Jimmy felt his cheeks prickle with a blush as pride (and arrogance) bloomed in Jimmy’s chest, only to be a quashed when he remembered Thomas’s words: ’But him just being handsome isn’t enough. Lord knows I’ve been hurt by handsome, selfish bastards enough for a lifetime’.
“But handsome bastards like me have hurt you too much,” Jimmy said, hating the way his voice broke so obviously.
“Oh Jimmy, no,” Thomas said and squeezed his shoulder. “I meant the bloody Duke of Crowborough and the late Mr Pamuk - not you, you daft beggar.”
Jimmy forced himself to look at Thomas - he was smiling softly, in that way Jimmy had come to think of as his smile, a special one Thomas reserved only for him. “M’not clever or witty though - as this conversation is bloody provin’.”
Thomas huffed a laugh. “Sometimes you lack common sense, but then I can hardly judge you there. You’re not the one who misplaced His Lordship’s dog or lost all his money on the black market or got caught stealing by both Bates and Molesley.”
Jimmy snorted despite himself. “Y’bleedin’ barmpot, y’never?”
Thomas gave a very self-deprecating shrug. “That and worse, I assure you.”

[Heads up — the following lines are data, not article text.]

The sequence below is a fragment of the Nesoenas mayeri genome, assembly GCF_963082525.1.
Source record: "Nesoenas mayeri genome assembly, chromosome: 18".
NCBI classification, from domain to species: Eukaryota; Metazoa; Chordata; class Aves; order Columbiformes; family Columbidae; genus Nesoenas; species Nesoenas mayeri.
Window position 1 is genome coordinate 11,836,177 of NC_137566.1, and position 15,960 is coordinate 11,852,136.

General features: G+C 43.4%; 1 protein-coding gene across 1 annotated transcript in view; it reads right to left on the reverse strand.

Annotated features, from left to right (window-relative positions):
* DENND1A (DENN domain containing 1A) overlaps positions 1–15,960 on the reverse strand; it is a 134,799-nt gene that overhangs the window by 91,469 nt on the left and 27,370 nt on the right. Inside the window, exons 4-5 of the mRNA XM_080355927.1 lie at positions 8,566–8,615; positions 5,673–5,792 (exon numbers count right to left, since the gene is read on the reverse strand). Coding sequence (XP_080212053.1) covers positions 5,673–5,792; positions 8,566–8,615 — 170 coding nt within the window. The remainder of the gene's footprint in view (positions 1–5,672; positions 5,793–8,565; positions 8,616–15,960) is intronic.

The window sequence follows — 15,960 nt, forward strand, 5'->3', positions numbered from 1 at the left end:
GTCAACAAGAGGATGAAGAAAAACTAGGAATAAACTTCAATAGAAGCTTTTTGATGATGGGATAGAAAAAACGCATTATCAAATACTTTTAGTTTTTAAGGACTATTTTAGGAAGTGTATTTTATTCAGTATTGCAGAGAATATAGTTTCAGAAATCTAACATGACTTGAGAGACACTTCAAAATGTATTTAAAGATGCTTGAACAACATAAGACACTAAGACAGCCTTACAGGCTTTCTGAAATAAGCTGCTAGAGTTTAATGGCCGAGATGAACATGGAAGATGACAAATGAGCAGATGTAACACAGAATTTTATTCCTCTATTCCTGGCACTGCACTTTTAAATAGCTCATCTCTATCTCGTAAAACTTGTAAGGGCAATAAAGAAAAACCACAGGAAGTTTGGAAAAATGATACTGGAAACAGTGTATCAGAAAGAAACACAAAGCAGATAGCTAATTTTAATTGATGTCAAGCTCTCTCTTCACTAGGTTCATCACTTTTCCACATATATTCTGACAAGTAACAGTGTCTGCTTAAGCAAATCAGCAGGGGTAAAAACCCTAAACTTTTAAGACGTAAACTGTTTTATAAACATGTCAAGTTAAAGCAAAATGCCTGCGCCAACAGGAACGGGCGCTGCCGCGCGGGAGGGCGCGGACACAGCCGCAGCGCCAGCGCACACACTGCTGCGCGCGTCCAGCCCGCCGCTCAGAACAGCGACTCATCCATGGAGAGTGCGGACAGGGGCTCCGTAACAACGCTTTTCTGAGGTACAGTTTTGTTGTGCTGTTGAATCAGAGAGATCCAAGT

“I’ve not been kind to you though.”
“I kissed you in your sleep, Jimmy, you’ve been kinder than I deserved. You agreed to be friends after I overstepped so badly.”
“You did save my arse from a beating.”
“Good job too,” Thomas nudged him in the ribs with his elbow, “those two thugs were so large if they had given you a pasting there’d have been nothing left of you ‘cept a bloody smear on the towpath.”
“Cheeky bastard,” Jimmy said, and elbowed him back a little harder, “m’not little.”
“You’re not big neither.”
“M’not sayin’ m’short but—” Jimmy threw Thomas what he hoped was a dashing smile, “s’a good job tall weren’t on your list.”
Thomas barked out a laugh, which echoed across the silent, empty fields between them and the Abbey. “See? Always making me laugh.”
“And what was the last thing on Thomas Barrow’s perfect man checklist?”
Thomas glanced away, a blush crawling up his neck from beneath his scarf. “I said - I said he’d kiss me and hold me like I’m the most important person alive. Which I don’t ask from you Jimmy—”
“Ask it.” Jimmy said, before his nerves gave out. “I don’t know how to do that, but I could try. If y’still want me to, I could try. ‘Cause to me y’are the most important person alive, I just hadn’t realised it until now.”